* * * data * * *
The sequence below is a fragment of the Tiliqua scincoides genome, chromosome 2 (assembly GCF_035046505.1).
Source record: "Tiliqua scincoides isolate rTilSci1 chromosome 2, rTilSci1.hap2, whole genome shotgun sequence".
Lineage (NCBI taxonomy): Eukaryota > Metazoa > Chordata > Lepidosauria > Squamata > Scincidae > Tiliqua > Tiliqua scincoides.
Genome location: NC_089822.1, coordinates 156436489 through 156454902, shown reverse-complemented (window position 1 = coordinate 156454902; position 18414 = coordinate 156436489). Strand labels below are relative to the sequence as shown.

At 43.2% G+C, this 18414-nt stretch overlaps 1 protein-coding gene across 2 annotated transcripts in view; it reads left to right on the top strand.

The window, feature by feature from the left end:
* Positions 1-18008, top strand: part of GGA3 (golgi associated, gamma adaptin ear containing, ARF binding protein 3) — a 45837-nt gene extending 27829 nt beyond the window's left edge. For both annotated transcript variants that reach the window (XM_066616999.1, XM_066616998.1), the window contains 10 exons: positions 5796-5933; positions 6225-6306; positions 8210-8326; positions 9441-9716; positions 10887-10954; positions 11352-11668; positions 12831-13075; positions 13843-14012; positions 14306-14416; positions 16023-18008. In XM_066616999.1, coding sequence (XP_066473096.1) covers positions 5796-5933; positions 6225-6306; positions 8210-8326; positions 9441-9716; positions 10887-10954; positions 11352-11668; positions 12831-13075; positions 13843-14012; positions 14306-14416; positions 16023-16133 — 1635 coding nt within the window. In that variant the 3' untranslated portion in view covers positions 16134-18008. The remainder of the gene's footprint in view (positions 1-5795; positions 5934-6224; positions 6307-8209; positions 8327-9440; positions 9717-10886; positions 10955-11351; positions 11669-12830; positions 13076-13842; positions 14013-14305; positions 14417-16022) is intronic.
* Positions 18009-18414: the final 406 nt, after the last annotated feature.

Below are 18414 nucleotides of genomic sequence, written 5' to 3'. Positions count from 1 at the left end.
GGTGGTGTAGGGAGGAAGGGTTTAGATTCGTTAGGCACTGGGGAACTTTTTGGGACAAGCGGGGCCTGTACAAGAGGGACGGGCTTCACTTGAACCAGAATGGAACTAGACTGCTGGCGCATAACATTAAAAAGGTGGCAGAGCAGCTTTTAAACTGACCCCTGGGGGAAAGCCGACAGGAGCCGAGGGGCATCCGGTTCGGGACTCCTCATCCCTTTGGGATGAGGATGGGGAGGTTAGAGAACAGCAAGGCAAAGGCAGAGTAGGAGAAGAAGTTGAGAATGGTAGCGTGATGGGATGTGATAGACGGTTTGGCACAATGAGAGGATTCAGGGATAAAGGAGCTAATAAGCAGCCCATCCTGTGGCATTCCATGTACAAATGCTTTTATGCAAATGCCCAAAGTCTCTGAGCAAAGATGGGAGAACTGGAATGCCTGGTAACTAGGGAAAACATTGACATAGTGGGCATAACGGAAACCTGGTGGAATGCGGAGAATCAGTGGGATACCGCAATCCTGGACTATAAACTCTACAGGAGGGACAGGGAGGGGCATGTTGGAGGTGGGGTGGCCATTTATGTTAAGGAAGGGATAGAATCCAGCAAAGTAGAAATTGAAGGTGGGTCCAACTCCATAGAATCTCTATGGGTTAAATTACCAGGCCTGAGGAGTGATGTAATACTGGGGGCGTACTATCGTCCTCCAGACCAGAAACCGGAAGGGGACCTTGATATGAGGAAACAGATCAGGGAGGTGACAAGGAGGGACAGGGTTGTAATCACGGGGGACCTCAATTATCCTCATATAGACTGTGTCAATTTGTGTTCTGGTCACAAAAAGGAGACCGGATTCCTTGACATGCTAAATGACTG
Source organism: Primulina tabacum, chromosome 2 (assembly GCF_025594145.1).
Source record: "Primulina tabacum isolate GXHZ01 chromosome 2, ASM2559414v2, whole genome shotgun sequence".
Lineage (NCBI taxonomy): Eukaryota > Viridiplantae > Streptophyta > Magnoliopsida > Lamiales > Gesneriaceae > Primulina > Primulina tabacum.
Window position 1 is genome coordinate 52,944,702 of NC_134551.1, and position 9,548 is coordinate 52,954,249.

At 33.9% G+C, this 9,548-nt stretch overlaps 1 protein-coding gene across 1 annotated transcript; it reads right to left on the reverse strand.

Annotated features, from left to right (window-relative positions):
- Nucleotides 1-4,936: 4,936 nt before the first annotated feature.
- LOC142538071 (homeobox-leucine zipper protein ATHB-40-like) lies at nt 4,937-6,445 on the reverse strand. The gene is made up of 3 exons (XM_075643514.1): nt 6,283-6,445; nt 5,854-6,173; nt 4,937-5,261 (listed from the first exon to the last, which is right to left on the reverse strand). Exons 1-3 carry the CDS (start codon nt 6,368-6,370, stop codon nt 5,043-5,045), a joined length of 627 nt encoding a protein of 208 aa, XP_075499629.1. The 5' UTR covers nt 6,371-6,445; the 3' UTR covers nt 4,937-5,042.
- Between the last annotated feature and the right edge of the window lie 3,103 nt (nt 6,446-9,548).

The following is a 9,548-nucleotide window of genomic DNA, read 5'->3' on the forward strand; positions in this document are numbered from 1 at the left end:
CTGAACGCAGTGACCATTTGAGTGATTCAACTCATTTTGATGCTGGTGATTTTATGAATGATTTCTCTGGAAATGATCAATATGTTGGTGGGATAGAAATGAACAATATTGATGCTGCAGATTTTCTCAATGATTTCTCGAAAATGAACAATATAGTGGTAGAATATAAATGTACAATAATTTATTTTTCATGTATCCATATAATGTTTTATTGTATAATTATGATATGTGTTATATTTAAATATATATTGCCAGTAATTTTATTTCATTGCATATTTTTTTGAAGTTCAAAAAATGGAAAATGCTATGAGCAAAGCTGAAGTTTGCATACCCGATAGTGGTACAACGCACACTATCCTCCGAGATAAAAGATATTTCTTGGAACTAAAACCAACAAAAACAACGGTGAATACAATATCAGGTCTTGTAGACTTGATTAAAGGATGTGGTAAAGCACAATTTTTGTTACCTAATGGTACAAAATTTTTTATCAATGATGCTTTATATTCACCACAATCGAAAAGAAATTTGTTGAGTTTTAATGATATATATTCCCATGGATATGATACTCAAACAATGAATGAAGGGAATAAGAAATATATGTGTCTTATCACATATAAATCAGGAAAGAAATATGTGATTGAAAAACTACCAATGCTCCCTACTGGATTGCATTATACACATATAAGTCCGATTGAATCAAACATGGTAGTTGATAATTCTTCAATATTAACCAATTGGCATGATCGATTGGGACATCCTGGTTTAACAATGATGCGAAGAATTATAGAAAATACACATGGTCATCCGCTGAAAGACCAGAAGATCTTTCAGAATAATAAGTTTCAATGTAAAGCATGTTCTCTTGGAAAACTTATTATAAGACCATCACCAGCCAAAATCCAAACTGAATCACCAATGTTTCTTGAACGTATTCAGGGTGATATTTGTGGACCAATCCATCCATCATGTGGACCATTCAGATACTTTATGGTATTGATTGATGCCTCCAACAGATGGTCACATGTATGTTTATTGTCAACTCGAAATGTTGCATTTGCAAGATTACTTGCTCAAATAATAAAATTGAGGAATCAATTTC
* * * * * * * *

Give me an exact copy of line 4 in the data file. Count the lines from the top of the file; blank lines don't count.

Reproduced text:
Genome location: NC_089822.1, coordinates 156436489 through 156454902, shown reverse-complemented (window position 1 = coordinate 156454902; position 18414 = coordinate 156436489). Strand labels below are relative to the sequence as shown.